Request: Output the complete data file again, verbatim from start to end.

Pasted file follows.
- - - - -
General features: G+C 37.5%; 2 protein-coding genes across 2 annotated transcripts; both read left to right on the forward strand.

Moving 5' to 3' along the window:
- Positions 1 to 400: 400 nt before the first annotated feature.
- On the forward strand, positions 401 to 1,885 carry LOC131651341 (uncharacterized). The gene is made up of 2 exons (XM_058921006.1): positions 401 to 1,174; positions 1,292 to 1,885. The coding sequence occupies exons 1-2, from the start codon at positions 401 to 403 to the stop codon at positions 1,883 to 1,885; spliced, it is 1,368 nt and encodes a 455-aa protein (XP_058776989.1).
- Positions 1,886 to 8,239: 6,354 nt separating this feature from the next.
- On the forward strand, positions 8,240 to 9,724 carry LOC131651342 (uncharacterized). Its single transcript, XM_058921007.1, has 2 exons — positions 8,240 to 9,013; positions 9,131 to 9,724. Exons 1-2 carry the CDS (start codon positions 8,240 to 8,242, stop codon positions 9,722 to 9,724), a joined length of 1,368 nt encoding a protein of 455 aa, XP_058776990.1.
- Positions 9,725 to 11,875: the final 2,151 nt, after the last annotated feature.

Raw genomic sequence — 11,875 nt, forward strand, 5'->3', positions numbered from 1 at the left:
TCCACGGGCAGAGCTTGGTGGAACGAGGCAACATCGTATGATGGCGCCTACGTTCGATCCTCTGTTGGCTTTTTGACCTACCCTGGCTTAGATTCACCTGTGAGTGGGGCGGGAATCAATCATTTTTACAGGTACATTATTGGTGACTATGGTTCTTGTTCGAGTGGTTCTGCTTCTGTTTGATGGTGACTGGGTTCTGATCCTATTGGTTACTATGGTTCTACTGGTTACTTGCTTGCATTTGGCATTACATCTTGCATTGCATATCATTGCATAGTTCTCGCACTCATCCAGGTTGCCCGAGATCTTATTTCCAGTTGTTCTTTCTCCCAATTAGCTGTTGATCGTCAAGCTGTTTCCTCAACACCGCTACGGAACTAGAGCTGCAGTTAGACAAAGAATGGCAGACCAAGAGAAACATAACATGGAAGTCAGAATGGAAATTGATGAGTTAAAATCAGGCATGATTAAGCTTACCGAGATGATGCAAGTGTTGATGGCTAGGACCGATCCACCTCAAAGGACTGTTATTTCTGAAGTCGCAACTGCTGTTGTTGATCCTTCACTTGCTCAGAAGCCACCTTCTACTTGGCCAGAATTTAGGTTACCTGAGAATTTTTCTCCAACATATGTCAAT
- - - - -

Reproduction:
General features: G+C 37.5%; 2 protein-coding genes across 2 annotated transcripts; both read left to right on the forward strand.

Moving 5' to 3' along the window:
- Positions 1 to 400: 400 nt before the first annotated feature.
- On the forward strand, positions 401 to 1,885 carry LOC131651341 (uncharacterized). The gene is made up of 2 exons (XM_058921006.1): positions 401 to 1,174; positions 1,292 to 1,885. The coding sequence occupies exons 1-2, from the start codon at positions 401 to 403 to the stop codon at positions 1,883 to 1,885; spliced, it is 1,368 nt and encodes a 455-aa protein (XP_058776989.1).
- Positions 1,886 to 8,239: 6,354 nt separating this feature from the next.
- On the forward strand, positions 8,240 to 9,724 carry LOC131651342 (uncharacterized). Its single transcript, XM_058921007.1, has 2 exons — positions 8,240 to 9,013; positions 9,131 to 9,724. Exons 1-2 carry the CDS (start codon positions 8,240 to 8,242, stop codon positions 9,722 to 9,724), a joined length of 1,368 nt encoding a protein of 455 aa, XP_058776990.1.
- Positions 9,725 to 11,875: the final 2,151 nt, after the last annotated feature.

Raw genomic sequence — 11,875 nt, forward strand, 5'->3', positions numbered from 1 at the left:
TCCACGGGCAGAGCTTGGTGGAACGAGGCAACATCGTATGATGGCGCCTACGTTCGATCCTCTGTTGGCTTTTTGACCTACCCTGGCTTAGATTCACCTGTGAGTGGGGCGGGAATCAATCATTTTTACAGGTACATTATTGGTGACTATGGTTCTTGTTCGAGTGGTTCTGCTTCTGTTTGATGGTGACTGGGTTCTGATCCTATTGGTTACTATGGTTCTACTGGTTACTTGCTTGCATTTGGCATTACATCTTGCATTGCATATCATTGCATAGTTCTCGCACTCATCCAGGTTGCCCGAGATCTTATTTCCAGTTGTTCTTTCTCCCAATTAGCTGTTGATCGTCAAGCTGTTTCCTCAACACCGCTACGGAACTAGAGCTGCAGTTAGACAAAGAATGGCAGACCAAGAGAAACATAACATGGAAGTCAGAATGGAAATTGATGAGTTAAAATCAGGCATGATTAAGCTTACCGAGATGATGCAAGTGTTGATGGCTAGGACCGATCCACCTCAAAGGACTGTTATTTCTGAAGTCGCAACTGCTGTTGTTGATCCTTCACTTGCTCAGAAGCCACCTTCTACTTGGCCAGAATTTAGGTTACCTGAGAATTTTTCTCCAACATATGTCAAT